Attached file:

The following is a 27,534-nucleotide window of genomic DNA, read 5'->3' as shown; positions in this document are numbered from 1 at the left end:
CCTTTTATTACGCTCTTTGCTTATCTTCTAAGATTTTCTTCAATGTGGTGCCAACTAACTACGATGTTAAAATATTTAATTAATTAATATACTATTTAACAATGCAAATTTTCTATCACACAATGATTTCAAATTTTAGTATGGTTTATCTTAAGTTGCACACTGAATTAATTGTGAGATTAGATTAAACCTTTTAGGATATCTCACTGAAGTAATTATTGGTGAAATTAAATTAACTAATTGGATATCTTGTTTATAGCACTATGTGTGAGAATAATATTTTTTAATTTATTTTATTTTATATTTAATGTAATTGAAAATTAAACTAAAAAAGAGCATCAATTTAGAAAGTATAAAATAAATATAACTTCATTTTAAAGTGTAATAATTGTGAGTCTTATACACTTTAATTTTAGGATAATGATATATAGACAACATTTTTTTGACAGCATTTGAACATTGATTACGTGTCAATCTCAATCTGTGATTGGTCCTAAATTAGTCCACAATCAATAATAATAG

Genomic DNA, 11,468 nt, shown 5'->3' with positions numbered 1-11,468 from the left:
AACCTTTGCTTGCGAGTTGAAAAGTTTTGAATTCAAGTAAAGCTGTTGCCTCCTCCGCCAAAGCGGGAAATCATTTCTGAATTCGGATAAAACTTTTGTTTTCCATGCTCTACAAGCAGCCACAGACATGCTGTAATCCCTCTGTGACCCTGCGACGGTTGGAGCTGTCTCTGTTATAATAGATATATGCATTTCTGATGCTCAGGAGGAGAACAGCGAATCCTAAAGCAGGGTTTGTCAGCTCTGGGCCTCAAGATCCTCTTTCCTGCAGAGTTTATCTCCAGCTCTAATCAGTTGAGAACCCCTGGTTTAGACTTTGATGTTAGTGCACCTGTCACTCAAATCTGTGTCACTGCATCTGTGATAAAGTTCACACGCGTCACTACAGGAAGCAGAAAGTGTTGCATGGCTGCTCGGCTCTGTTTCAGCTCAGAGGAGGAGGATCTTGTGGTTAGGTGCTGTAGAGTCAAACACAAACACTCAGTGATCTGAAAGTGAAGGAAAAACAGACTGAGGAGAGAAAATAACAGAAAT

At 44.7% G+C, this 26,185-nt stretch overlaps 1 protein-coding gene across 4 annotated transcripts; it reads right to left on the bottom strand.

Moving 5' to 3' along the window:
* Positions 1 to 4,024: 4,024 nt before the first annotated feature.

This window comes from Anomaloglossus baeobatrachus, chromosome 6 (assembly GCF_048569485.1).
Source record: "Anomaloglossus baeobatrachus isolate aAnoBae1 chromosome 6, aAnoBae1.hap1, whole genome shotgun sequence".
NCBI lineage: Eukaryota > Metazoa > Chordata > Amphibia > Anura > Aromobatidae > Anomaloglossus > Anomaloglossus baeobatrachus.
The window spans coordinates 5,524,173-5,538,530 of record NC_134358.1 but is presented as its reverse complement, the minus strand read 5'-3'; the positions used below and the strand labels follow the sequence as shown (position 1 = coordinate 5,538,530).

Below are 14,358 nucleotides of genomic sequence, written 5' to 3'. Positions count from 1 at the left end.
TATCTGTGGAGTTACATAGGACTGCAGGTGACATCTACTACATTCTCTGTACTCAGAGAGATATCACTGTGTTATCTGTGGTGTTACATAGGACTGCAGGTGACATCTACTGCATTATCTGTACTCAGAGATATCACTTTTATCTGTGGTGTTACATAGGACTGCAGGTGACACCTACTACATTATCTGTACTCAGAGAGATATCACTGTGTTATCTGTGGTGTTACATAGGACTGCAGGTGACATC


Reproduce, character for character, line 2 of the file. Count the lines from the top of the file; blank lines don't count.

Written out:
CCTTTTATTACGCTCTTTGCTTATCTTCTAAGATTTTCTTCAATGTGGTGCCAACTAACTACGATGTTAAAATATTTAATTAATTAATATACTATTTAACAATGCAAATTTTCTATCACACAATGATTTCAAATTTTAGTATGGTTTATCTTAAGTTGCACACTGAATTAATTGTGAGATTAGATTAAACCTTTTAGGATATCTCACTGAAGTAATTATTGGTGAAATTAAATTAACTAATTGGATATCTTGTTTATAGCACTATGTGTGAGAATAATATTTTTTAATTTATTTTATTTTATATTTAATGTAATTGAAAATTAAACTAAAAAAGAGCATCAATTTAGAAAGTATAAAATAAATATAACTTCATTTTAAAGTGTAATAATTGTGAGTCTTATACACTTTAATTTTAGGATAATGATATATAGACAACATTTTTTTGACAGCATTTGAACATTGATTACGTGTCAATCTCAATCTGTGATTGGTCCTAAATTAGTCCACAATCAATAATAATAG